Two candidates already have their eye on ousting Mark Sanford from Congress
Mid-term elections are still more than a year away, but two people clamoring for Republican Mark Sanford's seat in Congress are already on the campaign trail in hopes of unseating the long-time lawmaker next November.
"We need a stronger voice in Washington," said Katie Arrington, who announced in late August her plan to run against Sanford, a fellow Republican, for his 1st Congressional District seat.
Arrington, of Dorchester County, and Joe Cunningham, a Democrat, both are launching a long campaign to November 2018 in hopes of replacing Sanford.
"Part of that has to do with getting your name out there. Part of it has to do with raising money which is a precious commodity in politics," explained Dr. Scott Buchanan, a political science professor at The Citadel.
Buchanan isn't surprised to see early signs of a political campaign, especially after the results of the last congressional race.
"The fact that Sanford, an incumbent congressman, was even number one drawing a challenge. But number two that that challenger came within 11 points is a sign of weakness," said Buchanan.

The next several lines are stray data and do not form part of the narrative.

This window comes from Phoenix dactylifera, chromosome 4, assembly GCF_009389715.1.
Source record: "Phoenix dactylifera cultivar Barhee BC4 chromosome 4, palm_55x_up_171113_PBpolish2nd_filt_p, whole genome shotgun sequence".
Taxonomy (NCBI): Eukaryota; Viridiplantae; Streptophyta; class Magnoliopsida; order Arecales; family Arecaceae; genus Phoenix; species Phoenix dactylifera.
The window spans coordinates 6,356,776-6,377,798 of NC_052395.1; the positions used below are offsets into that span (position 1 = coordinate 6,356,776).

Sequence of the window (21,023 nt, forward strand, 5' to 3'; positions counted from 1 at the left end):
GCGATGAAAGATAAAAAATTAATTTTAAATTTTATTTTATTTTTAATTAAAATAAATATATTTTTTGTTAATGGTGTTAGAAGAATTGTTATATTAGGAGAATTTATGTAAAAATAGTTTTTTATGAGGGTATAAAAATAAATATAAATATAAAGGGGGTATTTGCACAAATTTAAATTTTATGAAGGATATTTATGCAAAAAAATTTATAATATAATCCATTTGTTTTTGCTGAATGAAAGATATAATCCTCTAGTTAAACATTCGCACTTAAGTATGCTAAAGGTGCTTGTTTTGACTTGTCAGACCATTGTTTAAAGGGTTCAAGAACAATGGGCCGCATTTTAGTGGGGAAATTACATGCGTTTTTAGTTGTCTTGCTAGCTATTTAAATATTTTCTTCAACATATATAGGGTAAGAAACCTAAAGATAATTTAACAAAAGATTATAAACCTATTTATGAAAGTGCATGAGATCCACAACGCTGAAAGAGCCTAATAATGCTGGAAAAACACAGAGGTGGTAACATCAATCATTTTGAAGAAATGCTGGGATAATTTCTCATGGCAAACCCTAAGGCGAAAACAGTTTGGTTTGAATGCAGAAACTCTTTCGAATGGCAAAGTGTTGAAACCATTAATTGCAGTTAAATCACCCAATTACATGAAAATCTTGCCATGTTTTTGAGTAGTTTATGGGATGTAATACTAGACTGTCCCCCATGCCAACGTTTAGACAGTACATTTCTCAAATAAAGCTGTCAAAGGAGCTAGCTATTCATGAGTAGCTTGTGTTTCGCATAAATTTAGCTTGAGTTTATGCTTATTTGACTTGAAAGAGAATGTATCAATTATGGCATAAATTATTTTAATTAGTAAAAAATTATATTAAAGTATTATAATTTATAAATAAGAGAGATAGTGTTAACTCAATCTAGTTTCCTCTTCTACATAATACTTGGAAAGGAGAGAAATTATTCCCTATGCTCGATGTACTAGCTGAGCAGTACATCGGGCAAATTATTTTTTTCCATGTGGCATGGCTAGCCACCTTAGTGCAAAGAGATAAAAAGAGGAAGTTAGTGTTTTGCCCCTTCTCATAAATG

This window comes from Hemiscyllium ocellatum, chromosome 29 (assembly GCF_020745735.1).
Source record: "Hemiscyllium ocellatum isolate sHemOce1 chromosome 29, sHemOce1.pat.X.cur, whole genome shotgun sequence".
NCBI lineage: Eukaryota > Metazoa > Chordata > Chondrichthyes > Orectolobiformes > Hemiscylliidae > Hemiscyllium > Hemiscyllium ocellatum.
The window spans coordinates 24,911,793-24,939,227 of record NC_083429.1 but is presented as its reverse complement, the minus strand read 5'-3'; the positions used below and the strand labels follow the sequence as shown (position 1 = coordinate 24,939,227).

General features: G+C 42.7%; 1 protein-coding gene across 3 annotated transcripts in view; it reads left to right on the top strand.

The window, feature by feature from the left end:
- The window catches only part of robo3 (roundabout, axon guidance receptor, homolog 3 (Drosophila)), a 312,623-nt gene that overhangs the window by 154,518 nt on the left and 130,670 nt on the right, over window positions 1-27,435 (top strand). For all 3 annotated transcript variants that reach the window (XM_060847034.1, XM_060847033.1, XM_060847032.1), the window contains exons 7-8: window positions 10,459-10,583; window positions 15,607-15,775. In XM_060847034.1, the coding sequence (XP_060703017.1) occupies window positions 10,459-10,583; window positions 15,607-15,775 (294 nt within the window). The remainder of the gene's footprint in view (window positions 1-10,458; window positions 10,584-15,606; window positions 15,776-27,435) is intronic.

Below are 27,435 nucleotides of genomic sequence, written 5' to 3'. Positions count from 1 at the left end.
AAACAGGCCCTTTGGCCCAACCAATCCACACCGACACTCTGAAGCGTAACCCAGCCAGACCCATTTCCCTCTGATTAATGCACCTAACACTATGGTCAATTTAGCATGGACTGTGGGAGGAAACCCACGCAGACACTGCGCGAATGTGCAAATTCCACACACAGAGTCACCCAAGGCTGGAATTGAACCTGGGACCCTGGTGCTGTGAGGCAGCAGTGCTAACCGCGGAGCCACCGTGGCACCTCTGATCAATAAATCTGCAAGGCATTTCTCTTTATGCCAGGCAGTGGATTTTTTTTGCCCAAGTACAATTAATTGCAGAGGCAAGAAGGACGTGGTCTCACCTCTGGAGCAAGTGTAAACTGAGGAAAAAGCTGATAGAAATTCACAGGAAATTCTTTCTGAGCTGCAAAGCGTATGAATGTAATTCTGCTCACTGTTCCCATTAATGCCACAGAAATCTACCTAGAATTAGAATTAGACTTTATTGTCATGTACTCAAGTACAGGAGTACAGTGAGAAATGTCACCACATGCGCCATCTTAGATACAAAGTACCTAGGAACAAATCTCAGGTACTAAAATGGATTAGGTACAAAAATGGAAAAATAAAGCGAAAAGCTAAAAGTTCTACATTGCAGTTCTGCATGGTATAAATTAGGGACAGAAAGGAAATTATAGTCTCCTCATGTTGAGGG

Buchanan points to possible incumbent vulnerability because of Sanford's willingness to disagree with President Trump.
"Every time that he is critical of the president is undoubtedly causing some of those Trump supporters (to ask) do we need a new congressman?," Buchanan asked rhetorically.
Buchanan thinks GOP leaders endorsing a freshman house member like Katie Arrington is another sign of discomfort with Mark Sanford. Also, political newcomer Joe Cunningham needs to convince a conservative district to take a chance on him.
"If you think about it, get at least 6 and a half, 7 percent of those Republicans minimum to say yeah, I'm going to vote for a Democrat, that's a tall order," Buchanan said.
Voters have the next 14 months to make a decision.
Congressman Mark Sanford tells ABC News 4 he looks forward to a contest of ideas in the months ahead. He returns to Washington on Tuesday to begin a busy September.
Among the issues he says he'll tackle: dealing with the debt limit, government spending, and re-authorization of the national flood insurance program.